The development came amid ongoing nationwide protests sparked by the death in custody of Jina Mahsa Amini. The 22-year-old from Iran’s Kurdistan region was arrested by Iran’s so-called “morality police” on 13 September for not wearing her hijab properly. “A growing number of people, including Iranian celebrities and sportswomen and men who have expressed support for the protests, have been summoned or arrested”, he added.
“What is the motive behind that, I’m not sure. But the families have the right to have the bodies of their loved ones returned to them. It’s cruel that they’re not”. He urged the authorities to address people’s demands for “equality, dignity and rights” – instead of using disproportionate force against demonstrators. According to OHCHR, security officers reportedly responded “forcefully” to demonstrations in several mainly Kurdish locations on Monday evening, including Javanrud and Saqqez, Ms. Amini’s hometown. “With respect to bodies not being returned to their families, of course that’s of grave concern to us”, said Mr. Laurence.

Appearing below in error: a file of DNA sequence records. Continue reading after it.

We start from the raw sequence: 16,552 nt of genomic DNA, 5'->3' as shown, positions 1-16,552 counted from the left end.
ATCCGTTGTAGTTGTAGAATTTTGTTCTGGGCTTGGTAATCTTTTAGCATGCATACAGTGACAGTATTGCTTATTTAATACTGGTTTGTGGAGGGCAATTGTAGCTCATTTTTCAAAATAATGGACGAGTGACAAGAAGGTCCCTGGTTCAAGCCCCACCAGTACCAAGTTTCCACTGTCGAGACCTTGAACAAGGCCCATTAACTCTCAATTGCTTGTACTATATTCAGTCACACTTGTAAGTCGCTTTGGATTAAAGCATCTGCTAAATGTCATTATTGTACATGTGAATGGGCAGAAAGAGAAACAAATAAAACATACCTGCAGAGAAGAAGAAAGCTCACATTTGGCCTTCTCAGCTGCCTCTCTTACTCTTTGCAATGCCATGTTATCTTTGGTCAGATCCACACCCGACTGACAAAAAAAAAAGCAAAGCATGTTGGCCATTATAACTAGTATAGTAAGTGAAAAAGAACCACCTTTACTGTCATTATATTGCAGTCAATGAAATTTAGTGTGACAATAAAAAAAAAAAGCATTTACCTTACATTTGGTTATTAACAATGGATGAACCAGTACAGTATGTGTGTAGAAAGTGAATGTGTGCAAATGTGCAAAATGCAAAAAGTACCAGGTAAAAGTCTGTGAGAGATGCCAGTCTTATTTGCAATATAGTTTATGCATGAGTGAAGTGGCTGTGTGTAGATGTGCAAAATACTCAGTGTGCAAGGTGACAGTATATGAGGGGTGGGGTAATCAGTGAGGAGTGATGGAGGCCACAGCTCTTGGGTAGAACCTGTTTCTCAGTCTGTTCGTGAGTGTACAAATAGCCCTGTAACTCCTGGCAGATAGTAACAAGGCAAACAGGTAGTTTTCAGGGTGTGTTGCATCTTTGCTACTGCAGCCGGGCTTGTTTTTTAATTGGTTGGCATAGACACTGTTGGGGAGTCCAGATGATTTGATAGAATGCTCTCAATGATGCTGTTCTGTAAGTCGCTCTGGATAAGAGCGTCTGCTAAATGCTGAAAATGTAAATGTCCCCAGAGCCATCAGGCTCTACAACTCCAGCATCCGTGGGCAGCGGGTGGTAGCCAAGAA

Families denied bodies of relatives
Mr. Laurence noted that the security forces’ approach had hardened to protesters, who have been killed in 25 of Iran’s 31 provinces, including more than 100 in Sistan and Baluchistan. The Iranian authorities have also reported that a number of security force personnel have been killed since the start of the protests. “At least six people connected to the protests have been sentenced to death on charges of ‘moharebeh’, or ‘waging war against God’, or ‘efsad-e fel-arz’, or ‘corruption on earth’, said spokesperson Jeremy Laurence. According to OHCHR, thousands have been detained throughout the country for joining peaceful protests. “The lack of accountability for gross human rights violations in Iran remains persistent and is contributing to the growing grievances”, said the OHCHR spokesperson. OHCHR also reiterated concerns that the authorities have refused to release the bodies of the dead to their families, or making their release “conditional” on not speaking to the media. Two 16-year-old boys were among six people killed over the weekend, according to the UN rights office, which noted that more than 300 people have lost their lives, including 40 children, since nationwide protests erupted on 16 September.